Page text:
“The struggle for the public servants is still on. We had a SNAT [Swaziland National Union of Teachers] mass meeting on Friday and the teachers resolved to press on for yet another week,” Swaziland National Union of Teachers Secretary General, Muzi Mhlanga, told Africa Contact yesterday. The public employees have been on strike for five weeks now, demanding a pay rise of 4.5 per cent, well below the rate of inflation in Swaziland and a mere fraction of the 30 per cent pay rise that Swaziland’s parliamentarians have given themselves.
On top of this, Swaziland’s royal family has an annual allowance of 20 million Euros and its absolute monarch, King Mswati III, has increased spending on his security forces and continues to spend lavishly on everything from private jets, sending his wives on a recreational trip to Las Vegas, and unnecessary prestige projects.
Swaziland is subsequently on the brink of economic ruin with growth rates plummeting, also due to the overall economic mismanagement of King Mswati’s government, which he in effect controls. Over two thirds of the population lives in absolute poverty, half the population receive some sort of food aid and the country has the highest HIV and Tuberculosis rates in the world.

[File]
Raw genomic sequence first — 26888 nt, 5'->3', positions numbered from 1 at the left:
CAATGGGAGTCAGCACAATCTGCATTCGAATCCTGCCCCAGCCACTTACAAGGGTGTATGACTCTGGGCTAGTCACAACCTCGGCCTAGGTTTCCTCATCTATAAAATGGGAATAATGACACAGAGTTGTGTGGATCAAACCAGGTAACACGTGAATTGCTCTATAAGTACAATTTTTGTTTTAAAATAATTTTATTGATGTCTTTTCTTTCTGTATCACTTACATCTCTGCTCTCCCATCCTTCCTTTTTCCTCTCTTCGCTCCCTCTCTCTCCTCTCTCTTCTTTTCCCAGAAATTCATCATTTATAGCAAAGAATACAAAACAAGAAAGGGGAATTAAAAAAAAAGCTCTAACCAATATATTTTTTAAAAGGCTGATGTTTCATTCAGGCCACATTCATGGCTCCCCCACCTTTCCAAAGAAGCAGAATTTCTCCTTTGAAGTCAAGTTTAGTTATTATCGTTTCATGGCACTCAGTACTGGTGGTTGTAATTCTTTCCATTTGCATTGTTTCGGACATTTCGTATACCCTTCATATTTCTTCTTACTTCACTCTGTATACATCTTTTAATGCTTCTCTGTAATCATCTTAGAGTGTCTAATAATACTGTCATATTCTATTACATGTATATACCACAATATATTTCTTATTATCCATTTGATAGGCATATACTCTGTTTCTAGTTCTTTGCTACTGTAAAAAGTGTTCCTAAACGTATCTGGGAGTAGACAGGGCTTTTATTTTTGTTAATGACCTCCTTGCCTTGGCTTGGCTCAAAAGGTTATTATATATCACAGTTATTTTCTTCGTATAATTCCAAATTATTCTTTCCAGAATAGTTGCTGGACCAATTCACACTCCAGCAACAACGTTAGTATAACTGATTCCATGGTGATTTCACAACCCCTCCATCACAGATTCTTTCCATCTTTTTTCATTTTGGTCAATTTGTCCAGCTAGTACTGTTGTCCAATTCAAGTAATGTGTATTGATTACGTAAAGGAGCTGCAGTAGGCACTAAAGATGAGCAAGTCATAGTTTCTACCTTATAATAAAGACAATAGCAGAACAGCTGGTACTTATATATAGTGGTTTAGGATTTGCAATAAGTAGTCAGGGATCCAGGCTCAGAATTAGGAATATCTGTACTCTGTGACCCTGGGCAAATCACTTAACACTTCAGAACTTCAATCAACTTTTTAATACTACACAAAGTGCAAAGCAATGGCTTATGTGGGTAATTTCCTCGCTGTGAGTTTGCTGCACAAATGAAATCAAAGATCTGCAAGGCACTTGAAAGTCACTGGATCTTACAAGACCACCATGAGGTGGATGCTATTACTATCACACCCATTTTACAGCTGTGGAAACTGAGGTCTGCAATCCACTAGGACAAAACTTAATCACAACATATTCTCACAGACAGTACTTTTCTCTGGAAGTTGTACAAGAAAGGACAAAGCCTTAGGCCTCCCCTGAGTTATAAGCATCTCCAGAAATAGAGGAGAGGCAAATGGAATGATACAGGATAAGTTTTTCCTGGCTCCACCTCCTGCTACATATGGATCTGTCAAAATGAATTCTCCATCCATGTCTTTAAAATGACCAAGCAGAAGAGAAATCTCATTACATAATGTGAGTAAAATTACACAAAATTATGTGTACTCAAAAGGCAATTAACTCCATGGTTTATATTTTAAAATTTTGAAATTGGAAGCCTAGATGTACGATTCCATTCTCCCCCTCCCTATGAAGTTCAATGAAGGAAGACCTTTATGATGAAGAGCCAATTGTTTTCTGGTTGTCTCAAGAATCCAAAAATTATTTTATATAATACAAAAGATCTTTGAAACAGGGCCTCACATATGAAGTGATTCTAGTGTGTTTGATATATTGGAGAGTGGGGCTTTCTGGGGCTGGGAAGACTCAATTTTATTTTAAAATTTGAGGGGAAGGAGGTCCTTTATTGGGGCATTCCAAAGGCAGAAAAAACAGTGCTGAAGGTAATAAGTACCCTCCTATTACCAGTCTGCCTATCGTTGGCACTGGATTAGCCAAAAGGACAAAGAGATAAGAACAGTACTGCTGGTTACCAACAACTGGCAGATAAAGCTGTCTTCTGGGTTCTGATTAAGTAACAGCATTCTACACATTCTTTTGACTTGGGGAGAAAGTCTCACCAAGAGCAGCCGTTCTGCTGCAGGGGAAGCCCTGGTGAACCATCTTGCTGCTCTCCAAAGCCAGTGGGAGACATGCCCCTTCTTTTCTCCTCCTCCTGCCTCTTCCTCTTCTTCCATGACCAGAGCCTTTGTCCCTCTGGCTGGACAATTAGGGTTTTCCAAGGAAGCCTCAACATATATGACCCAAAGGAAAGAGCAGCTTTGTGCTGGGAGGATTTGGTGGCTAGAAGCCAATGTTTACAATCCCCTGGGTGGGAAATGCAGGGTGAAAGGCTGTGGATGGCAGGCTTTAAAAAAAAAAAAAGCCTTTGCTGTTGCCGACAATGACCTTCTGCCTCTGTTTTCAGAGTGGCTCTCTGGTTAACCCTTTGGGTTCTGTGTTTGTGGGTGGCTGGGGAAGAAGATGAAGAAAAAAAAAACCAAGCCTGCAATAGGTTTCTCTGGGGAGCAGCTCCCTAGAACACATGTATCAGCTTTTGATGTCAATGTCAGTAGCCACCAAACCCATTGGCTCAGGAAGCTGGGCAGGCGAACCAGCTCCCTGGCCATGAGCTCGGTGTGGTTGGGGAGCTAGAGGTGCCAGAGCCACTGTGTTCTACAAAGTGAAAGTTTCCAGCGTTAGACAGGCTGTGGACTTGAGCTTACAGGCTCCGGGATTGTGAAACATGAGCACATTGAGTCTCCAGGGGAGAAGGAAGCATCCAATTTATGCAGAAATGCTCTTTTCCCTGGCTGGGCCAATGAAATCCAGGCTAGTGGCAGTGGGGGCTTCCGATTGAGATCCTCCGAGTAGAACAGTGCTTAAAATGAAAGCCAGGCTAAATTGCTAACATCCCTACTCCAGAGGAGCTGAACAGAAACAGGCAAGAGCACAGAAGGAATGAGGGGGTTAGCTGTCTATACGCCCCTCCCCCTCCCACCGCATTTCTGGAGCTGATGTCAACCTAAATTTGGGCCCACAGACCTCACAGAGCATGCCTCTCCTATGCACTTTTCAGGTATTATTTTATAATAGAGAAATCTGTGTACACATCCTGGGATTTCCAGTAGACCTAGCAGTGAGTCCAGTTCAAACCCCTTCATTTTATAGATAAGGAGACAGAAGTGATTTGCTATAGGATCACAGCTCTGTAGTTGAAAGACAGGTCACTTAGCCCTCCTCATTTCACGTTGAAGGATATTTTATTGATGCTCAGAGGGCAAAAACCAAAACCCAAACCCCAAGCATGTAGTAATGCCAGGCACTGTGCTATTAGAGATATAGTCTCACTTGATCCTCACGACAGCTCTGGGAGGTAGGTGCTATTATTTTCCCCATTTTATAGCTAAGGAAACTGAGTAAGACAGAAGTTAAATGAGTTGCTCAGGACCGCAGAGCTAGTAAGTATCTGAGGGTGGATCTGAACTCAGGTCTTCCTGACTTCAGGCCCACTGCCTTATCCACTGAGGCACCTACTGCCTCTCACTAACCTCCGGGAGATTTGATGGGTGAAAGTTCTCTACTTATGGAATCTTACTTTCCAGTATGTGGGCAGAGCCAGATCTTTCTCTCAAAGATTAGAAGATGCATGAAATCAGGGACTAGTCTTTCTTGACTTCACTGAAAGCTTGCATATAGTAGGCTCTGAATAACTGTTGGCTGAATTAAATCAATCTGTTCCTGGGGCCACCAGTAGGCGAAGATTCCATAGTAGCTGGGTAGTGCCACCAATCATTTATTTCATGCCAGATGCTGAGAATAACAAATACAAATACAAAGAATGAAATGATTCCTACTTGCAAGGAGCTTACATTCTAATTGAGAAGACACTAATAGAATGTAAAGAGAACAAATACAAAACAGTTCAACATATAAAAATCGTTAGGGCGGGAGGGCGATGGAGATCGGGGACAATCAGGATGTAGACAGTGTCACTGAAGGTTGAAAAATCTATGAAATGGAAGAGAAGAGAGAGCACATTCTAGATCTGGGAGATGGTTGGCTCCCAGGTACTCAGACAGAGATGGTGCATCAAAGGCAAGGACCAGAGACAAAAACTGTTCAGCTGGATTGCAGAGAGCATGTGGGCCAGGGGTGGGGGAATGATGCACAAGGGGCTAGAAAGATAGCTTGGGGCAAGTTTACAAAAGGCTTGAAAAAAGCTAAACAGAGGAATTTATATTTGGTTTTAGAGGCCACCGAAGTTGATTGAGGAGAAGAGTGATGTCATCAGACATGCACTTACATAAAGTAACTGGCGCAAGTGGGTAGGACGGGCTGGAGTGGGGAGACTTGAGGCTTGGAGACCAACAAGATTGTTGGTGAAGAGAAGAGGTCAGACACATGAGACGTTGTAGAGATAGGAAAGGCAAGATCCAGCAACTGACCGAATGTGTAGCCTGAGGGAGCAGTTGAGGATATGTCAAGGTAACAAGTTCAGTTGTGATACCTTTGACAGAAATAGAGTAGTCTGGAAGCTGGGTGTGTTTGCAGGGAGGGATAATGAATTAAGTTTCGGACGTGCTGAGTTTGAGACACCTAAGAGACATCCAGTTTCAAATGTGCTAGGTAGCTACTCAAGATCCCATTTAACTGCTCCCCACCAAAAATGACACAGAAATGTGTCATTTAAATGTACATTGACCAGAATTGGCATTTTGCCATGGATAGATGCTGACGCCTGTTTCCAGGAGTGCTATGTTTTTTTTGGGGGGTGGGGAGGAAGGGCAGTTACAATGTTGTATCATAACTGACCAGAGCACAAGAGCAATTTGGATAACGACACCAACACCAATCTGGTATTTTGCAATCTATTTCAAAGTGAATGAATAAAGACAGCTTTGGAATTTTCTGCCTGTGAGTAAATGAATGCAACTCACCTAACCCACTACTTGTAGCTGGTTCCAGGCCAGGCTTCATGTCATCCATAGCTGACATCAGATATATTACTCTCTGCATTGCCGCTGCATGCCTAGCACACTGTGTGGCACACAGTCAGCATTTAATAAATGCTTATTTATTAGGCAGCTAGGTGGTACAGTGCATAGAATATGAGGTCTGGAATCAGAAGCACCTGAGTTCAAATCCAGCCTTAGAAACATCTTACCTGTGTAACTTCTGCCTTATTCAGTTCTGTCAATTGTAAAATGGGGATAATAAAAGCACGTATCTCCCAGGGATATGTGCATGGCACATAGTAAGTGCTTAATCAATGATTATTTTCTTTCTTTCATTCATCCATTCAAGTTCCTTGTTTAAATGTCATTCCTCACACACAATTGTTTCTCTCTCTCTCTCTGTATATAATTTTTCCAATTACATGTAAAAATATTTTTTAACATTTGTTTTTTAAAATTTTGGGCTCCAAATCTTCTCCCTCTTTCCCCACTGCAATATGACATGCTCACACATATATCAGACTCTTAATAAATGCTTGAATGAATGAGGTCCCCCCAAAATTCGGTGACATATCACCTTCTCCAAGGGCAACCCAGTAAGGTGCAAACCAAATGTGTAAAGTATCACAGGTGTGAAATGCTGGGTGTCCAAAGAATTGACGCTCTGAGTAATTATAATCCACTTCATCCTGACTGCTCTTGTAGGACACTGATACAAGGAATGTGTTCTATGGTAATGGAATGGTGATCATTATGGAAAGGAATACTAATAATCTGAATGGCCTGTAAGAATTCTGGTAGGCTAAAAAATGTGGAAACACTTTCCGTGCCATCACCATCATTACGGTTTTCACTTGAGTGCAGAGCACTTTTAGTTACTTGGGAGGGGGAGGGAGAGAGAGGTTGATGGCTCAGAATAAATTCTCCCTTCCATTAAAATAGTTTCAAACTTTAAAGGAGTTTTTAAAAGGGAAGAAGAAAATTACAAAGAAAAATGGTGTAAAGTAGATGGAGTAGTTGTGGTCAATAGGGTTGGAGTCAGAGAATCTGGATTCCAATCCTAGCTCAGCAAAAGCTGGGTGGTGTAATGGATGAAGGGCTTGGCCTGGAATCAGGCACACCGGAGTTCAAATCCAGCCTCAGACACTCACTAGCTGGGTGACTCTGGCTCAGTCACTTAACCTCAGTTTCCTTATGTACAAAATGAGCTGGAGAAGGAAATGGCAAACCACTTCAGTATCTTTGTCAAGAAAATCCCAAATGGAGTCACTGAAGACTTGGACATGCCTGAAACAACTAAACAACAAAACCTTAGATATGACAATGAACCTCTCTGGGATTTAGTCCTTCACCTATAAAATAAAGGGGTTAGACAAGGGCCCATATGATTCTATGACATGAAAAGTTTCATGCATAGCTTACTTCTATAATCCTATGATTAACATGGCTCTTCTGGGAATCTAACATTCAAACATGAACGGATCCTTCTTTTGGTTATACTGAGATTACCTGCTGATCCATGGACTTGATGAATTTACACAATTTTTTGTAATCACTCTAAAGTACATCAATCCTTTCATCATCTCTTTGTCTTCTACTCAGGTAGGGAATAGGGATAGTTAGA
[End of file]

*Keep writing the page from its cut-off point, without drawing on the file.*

Until now the strikers have been met by regime threats of salary reductions or being sacked, riot police and armed forces intimidation and beatings, tear gas and rubber bullets. Probably because the regime also understands that the strike is about more than a simple pay rise.
“In my opinion the teachers have broken all the barriers and have given all pro-democrats a challenge in that we should never give up but be determined so that we achieve our goal of democratisation of our country,” student activist Sibusiso Nhlabatsi tells Africa Contact.
“The teachers have refused to bow down to the threat of the brutal regime. I believe that with the enthusiasm and courage the teachers have shown we can push [Swaziland’s feudal] tinkhundla [system] to the chasm and replace it with a new system. They say a revolution will not be televised: the Teachers in Swaziland have started it. We believe that democracy in Swaziland is certain.”
By Peter Kenworthy, Africa Contact
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